We decide to hit up a rest stop at about 6:35am. I’ve brought banana muffins with us, knowing that sometimes eating so early means I’ll want a little something else before the race begins. Plus it’s a chance to get just a few more carbs pre-race. It’s not a marathon so it’s not as big of a deal to get my nearly 200g of carbs I’ll want on marathon race morning, but I know it’ll help if they’re in a form that will be fully digested by the time I begin racing. Same for hubby – his GI system is even more sensitive than mine. Or maybe it’s because he’ll be ‘racing’ more than I will be. The harder one runs, the more the digestive system shuts off.
So at 6:40am, we each eat one banana muffin and wash it down with matcha Skratch exercise hydration drink. I sound like I’m advertising for Qi’a and Skratch and the like… But I’m not. I’ve just literally researched and tried every single darn product out there (what can I say, part of the job!) and these are what both works perfectly for my super sensitive GI system as well as contains natural and delicious ingredients.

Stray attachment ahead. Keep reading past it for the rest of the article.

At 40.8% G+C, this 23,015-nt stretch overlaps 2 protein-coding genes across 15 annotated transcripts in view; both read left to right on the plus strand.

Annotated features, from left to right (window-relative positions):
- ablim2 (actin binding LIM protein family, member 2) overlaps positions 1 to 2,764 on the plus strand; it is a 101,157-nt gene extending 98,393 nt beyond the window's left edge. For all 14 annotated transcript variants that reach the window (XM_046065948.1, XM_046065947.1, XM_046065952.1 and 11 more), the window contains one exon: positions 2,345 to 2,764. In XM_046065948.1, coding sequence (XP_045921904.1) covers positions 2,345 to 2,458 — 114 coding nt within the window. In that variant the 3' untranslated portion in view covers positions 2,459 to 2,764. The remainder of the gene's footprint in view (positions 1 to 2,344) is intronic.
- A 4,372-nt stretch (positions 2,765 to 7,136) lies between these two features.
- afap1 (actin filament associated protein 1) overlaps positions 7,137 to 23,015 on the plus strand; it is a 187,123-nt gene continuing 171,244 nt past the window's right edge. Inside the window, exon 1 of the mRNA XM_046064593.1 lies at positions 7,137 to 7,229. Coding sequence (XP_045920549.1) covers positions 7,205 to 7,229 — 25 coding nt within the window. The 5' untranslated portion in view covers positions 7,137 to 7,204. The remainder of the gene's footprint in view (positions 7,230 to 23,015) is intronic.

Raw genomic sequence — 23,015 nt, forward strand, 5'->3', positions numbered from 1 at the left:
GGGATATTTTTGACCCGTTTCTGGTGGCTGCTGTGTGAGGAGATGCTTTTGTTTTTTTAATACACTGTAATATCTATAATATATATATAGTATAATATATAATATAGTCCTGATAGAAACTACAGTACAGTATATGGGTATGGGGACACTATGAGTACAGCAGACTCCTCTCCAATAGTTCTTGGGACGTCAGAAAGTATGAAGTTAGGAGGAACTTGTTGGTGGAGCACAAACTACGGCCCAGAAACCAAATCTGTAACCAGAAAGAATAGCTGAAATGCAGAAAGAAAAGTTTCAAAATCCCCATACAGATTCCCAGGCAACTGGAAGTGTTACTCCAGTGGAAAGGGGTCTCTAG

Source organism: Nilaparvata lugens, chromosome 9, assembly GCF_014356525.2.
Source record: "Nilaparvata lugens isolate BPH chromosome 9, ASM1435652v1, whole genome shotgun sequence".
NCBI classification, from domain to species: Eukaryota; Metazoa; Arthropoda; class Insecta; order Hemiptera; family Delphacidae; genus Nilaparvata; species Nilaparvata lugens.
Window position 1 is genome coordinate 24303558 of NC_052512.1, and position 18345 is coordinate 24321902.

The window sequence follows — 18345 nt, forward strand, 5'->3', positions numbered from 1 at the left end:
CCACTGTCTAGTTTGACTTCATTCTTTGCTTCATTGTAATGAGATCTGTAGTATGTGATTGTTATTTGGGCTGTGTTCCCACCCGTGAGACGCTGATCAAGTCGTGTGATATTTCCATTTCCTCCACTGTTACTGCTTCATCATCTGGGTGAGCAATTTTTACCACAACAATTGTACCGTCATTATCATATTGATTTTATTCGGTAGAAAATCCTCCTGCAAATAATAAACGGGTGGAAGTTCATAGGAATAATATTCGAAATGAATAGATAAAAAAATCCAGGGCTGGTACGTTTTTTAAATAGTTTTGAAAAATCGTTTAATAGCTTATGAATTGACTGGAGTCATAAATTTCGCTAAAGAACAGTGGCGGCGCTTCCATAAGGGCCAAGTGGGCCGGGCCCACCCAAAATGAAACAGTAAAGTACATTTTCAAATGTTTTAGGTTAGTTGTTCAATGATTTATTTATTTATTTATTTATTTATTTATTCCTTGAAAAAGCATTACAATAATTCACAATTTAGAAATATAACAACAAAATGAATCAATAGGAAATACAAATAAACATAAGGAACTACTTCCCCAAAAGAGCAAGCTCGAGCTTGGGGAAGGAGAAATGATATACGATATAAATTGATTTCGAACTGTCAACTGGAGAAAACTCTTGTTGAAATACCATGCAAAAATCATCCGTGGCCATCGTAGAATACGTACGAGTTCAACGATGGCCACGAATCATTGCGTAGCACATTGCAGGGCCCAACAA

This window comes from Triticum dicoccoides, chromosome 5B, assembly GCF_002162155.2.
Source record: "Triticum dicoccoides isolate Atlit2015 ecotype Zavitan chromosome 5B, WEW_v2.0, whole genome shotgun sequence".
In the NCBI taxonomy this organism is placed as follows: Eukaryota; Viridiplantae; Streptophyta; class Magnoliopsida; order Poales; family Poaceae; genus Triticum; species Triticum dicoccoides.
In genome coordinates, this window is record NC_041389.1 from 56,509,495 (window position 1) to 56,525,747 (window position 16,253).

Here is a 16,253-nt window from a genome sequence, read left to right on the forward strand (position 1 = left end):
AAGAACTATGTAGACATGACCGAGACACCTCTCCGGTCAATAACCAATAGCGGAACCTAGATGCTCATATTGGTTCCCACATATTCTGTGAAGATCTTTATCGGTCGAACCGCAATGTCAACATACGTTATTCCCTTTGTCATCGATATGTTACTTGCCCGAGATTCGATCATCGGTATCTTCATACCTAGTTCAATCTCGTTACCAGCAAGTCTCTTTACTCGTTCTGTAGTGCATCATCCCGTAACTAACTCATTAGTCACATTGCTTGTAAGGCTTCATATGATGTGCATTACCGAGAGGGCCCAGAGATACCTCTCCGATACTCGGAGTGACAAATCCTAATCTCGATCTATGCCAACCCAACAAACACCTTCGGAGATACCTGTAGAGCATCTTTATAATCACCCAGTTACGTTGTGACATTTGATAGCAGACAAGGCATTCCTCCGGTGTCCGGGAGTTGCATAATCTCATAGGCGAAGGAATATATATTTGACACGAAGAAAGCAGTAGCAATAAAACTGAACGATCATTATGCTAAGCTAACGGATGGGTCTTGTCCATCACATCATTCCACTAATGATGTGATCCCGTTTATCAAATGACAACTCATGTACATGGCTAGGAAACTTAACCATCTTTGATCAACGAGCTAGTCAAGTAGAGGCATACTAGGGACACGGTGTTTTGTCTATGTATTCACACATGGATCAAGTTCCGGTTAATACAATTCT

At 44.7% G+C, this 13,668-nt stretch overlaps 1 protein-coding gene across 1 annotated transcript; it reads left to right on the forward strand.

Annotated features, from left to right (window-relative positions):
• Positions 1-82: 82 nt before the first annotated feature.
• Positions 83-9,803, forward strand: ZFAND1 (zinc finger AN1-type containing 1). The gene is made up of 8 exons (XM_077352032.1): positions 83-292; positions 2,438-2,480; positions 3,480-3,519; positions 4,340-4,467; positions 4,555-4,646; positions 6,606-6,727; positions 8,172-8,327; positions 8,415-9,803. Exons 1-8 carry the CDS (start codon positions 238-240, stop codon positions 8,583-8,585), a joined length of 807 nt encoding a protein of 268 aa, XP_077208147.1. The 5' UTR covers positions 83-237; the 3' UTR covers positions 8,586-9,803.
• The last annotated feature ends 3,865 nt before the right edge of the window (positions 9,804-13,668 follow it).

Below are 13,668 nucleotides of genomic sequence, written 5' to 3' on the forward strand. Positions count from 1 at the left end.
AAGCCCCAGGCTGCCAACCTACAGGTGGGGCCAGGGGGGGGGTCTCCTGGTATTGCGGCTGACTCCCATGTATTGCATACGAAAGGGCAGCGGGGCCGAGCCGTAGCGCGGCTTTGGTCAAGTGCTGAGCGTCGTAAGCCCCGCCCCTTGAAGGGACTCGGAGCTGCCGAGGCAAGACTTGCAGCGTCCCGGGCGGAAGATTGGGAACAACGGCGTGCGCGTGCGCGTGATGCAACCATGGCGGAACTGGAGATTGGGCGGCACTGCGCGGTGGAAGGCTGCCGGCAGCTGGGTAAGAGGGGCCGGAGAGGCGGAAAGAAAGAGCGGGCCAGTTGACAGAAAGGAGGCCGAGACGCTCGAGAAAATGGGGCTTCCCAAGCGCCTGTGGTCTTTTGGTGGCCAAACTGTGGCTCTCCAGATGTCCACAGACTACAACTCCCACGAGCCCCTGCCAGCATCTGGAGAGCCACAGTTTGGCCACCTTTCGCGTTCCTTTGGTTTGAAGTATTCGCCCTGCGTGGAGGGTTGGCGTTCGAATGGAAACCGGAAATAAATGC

We hit the road again and enter Skagit Valley at 7am pretty much exactly. As we turn off the highway, I immediately begin looking for a coffee shop. Lucky for me there is a little coffee hut drive thru – I’ve seen these a lot in the States and small towns – there is no such thing in Vancouver. This one is has a super nice cheerful young girl working in it.
I order my triple shot espresso – and am super thankful to get my hands on it, especially since last Sunday I wasn’t as lucky. I try to always take in my espresso exactly one hour pre-race – as it takes 60-90 minutes for the caffeine to reach peak concentrations in the blood, making it the perfect ergogenic aid which has worked wonders for me in the past.